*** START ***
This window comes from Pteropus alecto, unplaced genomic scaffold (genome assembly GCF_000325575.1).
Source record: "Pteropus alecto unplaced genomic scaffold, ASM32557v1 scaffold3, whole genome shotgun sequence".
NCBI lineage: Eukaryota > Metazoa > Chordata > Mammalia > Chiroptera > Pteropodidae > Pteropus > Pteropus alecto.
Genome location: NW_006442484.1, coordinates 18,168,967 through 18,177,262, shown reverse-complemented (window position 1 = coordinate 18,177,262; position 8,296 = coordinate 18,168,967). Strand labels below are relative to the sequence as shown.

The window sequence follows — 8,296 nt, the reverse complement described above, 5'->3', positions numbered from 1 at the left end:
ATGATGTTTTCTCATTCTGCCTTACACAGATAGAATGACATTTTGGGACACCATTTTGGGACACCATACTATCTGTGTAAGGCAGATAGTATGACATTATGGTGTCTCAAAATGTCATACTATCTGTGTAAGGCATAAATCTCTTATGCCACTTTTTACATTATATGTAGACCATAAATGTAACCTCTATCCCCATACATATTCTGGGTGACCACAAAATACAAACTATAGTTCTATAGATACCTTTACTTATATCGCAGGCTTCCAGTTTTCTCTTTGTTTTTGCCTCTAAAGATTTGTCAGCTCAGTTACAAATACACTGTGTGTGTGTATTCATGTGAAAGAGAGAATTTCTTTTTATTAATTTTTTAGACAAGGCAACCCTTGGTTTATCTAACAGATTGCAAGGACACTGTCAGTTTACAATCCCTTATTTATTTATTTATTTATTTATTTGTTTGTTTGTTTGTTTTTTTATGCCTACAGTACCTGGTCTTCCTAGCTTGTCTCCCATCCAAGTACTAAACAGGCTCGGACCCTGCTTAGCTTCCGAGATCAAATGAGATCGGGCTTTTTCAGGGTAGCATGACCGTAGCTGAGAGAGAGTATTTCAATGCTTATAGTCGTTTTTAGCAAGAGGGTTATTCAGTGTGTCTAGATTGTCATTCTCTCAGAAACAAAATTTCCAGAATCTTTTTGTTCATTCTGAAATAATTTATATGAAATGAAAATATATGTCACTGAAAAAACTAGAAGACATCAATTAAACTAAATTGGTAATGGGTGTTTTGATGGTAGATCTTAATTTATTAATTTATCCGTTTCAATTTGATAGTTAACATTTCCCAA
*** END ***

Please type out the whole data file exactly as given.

This window comes from Pteropus alecto, unplaced genomic scaffold (genome assembly GCF_000325575.1).
Source record: "Pteropus alecto unplaced genomic scaffold, ASM32557v1 scaffold3, whole genome shotgun sequence".
NCBI lineage: Eukaryota > Metazoa > Chordata > Mammalia > Chiroptera > Pteropodidae > Pteropus > Pteropus alecto.
Genome location: NW_006442484.1, coordinates 18,168,967 through 18,177,262, shown reverse-complemented (window position 1 = coordinate 18,177,262; position 8,296 = coordinate 18,168,967). Strand labels below are relative to the sequence as shown.

The window sequence follows — 8,296 nt, the reverse complement described above, 5'->3', positions numbered from 1 at the left end:
ATGATGTTTTCTCATTCTGCCTTACACAGATAGAATGACATTTTGGGACACCATTTTGGGACACCATACTATCTGTGTAAGGCAGATAGTATGACATTATGGTGTCTCAAAATGTCATACTATCTGTGTAAGGCATAAATCTCTTATGCCACTTTTTACATTATATGTAGACCATAAATGTAACCTCTATCCCCATACATATTCTGGGTGACCACAAAATACAAACTATAGTTCTATAGATACCTTTACTTATATCGCAGGCTTCCAGTTTTCTCTTTGTTTTTGCCTCTAAAGATTTGTCAGCTCAGTTACAAATACACTGTGTGTGTGTATTCATGTGAAAGAGAGAATTTCTTTTTATTAATTTTTTAGACAAGGCAACCCTTGGTTTATCTAACAGATTGCAAGGACACTGTCAGTTTACAATCCCTTATTTATTTATTTATTTATTTATTTGTTTGTTTGTTTGTTTTTTTATGCCTACAGTACCTGGTCTTCCTAGCTTGTCTCCCATCCAAGTACTAAACAGGCTCGGACCCTGCTTAGCTTCCGAGATCAAATGAGATCGGGCTTTTTCAGGGTAGCATGACCGTAGCTGAGAGAGAGTATTTCAATGCTTATAGTCGTTTTTAGCAAGAGGGTTATTCAGTGTGTCTAGATTGTCATTCTCTCAGAAACAAAATTTCCAGAATCTTTTTGTTCATTCTGAAATAATTTATATGAAATGAAAATATATGTCACTGAAAAAACTAGAAGACATCAATTAAACTAAATTGGTAATGGGTGTTTTGATGGTAGATCTTAATTTATTAATTTATCCGTTTCAATTTGATAGTTAACATTTCCCAA